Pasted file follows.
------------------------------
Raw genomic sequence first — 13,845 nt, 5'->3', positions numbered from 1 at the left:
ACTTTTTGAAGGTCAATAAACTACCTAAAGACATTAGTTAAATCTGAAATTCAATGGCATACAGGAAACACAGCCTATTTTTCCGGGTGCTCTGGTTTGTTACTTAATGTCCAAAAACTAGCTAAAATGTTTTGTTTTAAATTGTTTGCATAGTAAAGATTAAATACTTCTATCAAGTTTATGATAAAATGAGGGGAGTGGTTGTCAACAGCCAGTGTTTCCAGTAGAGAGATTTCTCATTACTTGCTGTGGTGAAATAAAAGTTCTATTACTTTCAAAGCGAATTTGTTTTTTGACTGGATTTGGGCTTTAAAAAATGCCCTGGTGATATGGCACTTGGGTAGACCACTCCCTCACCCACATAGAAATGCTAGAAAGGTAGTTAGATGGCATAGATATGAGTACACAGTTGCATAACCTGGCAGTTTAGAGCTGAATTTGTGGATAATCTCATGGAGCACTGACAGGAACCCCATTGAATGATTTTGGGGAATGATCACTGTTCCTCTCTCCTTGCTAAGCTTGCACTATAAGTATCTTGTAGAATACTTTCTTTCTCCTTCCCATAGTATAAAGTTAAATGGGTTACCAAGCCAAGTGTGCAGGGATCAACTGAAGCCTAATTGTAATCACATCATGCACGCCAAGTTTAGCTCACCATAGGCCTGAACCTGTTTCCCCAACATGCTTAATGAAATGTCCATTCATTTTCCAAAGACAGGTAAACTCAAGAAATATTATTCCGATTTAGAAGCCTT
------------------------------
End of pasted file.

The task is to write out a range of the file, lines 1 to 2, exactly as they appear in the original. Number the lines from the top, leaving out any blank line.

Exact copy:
Raw genomic sequence first — 13,845 nt, 5'->3', positions numbered from 1 at the left:
ACTTTTTGAAGGTCAATAAACTACCTAAAGACATTAGTTAAATCTGAAATTCAATGGCATACAGGAAACACAGCCTATTTTTCCGGGTGCTCTGGTTTGTTACTTAATGTCCAAAAACTAGCTAAAATGTTTTGTTTTAAATTGTTTGCATAGTAAAGATTAAATACTTCTATCAAGTTTATGATAAAATGAGGGGAGTGGTTGTCAACAGCCAGTGTTTCCAGTAGAGAGATTTCTCATTACTTGCTGTGGTGAAATAAAAGTTCTATTACTTTCAAAGCGAATTTGTTTTTTGACTGGATTTGGGCTTTAAAAAATGCCCTGGTGATATGGCACTTGGGTAGACCACTCCCTCACCCACATAGAAATGCTAGAAAGGTAGTTAGATGGCATAGATATGAGTACACAGTTGCATAACCTGGCAGTTTAGAGCTGAATTTGTGGATAATCTCATGGAGCACTGACAGGAACCCCATTGAATGATTTTGGGGAATGATCACTGTTCCTCTCTCCTTGCTAAGCTTGCACTATAAGTATCTTGTAGAATACTTTCTTTCTCCTTCCCATAGTATAAAGTTAAATGGGTTACCAAGCCAAGTGTGCAGGGATCAACTGAAGCCTAATTGTAATCACATCATGCACGCCAAGTTTAGCTCACCATAGGCCTGAACCTGTTTCCCCAACATGCTTAATGAAATGTCCATTCATTTTCCAAAGACAGGTAAACTCAAGAAATATTATTCCGATTTAGAAGCCTT